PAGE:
- The recent debt deal between the White House and Congress virtually guarantees trillion-dollar deficits well into the future.
- A Credit Suisse analyst says that if the Fed doesn’t cut interest rates, markets could be disrupted by the big influx of debt.
- Taxpayers have shelled out nearly half a trillion dollars already this year for debt servicing costs.
If low inflation, a wobbly economy and tariff jitters weren’t enough to push the Federal Reserve to lower interest rates, there’s also the simple reason of the swelling national debt.
The recent debt deal struck between the White House and Congress virtually guarantees trillion-dollar deficits well into the future as well as continued acceleration of the government’s collective IOU, which is now at $22.3 trillion.
Trying to finance all that red ink is going to be tricky. Investors will need to be willing to sop up all that paper and may want a little extra yield for doing so.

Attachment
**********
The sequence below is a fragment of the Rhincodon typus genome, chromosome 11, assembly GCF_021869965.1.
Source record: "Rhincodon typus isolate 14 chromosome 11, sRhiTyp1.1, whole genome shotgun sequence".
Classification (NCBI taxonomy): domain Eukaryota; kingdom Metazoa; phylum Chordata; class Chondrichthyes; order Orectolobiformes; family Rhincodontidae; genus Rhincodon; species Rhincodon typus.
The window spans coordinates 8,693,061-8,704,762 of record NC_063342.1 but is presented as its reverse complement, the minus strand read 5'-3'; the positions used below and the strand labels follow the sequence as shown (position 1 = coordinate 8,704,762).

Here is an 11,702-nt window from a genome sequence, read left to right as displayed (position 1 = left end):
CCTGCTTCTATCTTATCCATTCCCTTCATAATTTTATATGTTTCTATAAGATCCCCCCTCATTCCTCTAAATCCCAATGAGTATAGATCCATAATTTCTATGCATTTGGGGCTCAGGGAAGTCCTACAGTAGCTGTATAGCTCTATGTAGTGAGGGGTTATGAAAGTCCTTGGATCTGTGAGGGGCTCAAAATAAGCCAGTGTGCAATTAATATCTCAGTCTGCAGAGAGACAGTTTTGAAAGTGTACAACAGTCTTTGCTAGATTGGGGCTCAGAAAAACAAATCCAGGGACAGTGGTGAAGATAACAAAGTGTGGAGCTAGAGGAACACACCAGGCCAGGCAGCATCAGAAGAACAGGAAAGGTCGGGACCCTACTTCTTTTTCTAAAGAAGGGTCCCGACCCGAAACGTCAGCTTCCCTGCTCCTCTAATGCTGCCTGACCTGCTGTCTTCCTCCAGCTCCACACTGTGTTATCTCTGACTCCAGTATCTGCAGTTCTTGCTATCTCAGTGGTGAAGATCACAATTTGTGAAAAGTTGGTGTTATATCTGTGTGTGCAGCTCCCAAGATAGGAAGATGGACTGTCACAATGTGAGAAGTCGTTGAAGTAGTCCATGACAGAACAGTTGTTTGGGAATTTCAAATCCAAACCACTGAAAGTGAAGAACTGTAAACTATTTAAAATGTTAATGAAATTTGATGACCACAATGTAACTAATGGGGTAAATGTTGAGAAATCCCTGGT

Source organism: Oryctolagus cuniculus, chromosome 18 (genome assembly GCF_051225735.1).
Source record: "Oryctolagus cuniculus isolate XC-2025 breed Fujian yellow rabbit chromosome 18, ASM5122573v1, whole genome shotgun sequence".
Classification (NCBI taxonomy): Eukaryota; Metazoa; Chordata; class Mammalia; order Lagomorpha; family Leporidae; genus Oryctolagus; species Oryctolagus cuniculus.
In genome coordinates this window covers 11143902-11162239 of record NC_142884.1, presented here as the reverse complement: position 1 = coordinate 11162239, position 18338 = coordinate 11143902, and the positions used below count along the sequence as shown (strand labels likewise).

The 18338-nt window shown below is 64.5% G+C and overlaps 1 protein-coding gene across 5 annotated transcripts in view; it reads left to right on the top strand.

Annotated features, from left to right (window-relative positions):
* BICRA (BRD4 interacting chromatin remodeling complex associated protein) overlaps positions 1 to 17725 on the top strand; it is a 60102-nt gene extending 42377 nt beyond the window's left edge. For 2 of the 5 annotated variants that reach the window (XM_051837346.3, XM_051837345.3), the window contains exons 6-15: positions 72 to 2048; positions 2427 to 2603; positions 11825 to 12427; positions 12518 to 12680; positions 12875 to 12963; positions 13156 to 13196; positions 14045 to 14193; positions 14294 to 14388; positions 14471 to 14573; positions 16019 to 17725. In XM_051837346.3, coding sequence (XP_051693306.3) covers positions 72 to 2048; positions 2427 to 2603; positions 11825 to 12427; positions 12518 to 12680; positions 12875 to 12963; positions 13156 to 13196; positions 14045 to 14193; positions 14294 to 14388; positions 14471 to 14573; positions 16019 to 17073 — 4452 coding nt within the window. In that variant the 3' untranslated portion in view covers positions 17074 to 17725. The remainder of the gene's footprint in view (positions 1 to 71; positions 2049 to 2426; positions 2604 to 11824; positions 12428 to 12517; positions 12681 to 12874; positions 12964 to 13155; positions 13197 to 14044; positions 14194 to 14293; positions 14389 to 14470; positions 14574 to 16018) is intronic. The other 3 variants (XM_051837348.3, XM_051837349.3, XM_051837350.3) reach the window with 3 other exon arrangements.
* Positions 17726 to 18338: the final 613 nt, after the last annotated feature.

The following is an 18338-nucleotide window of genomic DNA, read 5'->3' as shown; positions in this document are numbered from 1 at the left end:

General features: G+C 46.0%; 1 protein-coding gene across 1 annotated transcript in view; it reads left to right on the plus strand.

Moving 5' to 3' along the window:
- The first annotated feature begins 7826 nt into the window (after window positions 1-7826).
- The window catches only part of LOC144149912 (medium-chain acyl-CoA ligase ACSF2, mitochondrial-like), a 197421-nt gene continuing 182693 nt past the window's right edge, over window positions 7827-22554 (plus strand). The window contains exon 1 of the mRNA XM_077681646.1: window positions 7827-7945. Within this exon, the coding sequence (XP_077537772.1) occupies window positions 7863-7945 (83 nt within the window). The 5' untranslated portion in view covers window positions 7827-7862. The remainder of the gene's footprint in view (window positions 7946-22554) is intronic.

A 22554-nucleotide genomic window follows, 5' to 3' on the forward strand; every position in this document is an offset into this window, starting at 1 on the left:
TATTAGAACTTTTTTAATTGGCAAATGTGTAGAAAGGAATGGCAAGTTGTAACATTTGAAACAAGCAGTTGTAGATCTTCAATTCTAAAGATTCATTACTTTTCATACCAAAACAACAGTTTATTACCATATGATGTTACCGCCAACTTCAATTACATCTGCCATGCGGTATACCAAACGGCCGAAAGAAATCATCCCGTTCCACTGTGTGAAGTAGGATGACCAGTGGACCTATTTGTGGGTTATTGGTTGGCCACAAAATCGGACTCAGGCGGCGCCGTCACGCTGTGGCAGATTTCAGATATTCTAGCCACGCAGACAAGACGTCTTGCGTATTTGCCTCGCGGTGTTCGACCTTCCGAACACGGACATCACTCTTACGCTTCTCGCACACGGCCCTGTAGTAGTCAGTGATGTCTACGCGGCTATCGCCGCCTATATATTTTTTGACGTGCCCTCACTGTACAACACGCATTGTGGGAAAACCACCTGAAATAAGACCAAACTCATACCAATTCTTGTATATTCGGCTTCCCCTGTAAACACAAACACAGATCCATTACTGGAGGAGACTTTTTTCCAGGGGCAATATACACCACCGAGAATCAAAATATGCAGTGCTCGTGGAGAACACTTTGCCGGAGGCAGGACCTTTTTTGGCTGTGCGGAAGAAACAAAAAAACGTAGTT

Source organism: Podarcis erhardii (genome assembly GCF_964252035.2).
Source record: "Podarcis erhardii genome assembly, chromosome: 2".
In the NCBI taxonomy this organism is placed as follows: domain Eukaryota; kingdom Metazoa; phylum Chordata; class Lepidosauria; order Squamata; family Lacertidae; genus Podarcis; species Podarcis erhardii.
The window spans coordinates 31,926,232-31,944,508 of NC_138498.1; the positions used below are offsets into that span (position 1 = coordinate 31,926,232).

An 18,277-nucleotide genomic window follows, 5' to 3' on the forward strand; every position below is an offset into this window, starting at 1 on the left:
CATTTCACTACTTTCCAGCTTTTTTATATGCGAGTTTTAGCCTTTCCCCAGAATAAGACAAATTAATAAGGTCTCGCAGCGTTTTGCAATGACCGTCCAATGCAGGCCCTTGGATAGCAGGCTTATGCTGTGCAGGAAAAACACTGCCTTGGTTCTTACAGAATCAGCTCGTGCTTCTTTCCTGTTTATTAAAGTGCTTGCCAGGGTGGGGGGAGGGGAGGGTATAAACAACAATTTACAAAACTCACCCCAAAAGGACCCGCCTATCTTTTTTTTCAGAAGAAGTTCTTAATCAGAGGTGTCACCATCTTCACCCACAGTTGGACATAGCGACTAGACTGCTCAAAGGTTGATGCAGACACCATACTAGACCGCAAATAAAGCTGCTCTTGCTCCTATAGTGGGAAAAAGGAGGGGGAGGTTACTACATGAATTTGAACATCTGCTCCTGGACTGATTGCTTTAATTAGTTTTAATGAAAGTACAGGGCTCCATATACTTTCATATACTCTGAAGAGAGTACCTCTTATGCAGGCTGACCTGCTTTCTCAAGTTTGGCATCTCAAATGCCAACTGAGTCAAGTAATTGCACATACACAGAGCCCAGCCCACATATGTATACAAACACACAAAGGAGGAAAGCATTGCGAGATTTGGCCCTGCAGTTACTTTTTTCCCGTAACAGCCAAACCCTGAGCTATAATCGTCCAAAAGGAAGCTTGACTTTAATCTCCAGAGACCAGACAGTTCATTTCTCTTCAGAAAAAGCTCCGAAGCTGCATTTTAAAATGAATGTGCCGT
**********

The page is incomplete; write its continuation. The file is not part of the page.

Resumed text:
With all that in mind, the Fed could have no choice but to lower rates, unless it wants to go back to buying Treasurys itself.
The supply of debt coming to market will lead to “acute funding stresses,” Credit Suisse managing director Zoltan Pozsar said in a note. He called the situation a ”‘fiscal dominance’ of money markets” and warned of the consequences of an inverted yield curve, where the fed funds rate sits well above the benchmark 10-year Treasury note yield.
“Absent a technical bazooka, stresses will leave one option left: more rate cuts,” he said. Reductions in the benchmark overnight funds rate will need to be “aggressive enough to re-steepen the Treasury curve such that dealer inventories can clear and inventories don’t drive funding market stresses.”
“The curve remains deeply inverted relative to actual funding costs that matter; dealer inventories are at a record; and banks that fund dealer inventories are at their intraday liquidity limits,” he added. “Supply won’t be well received given the inversion.”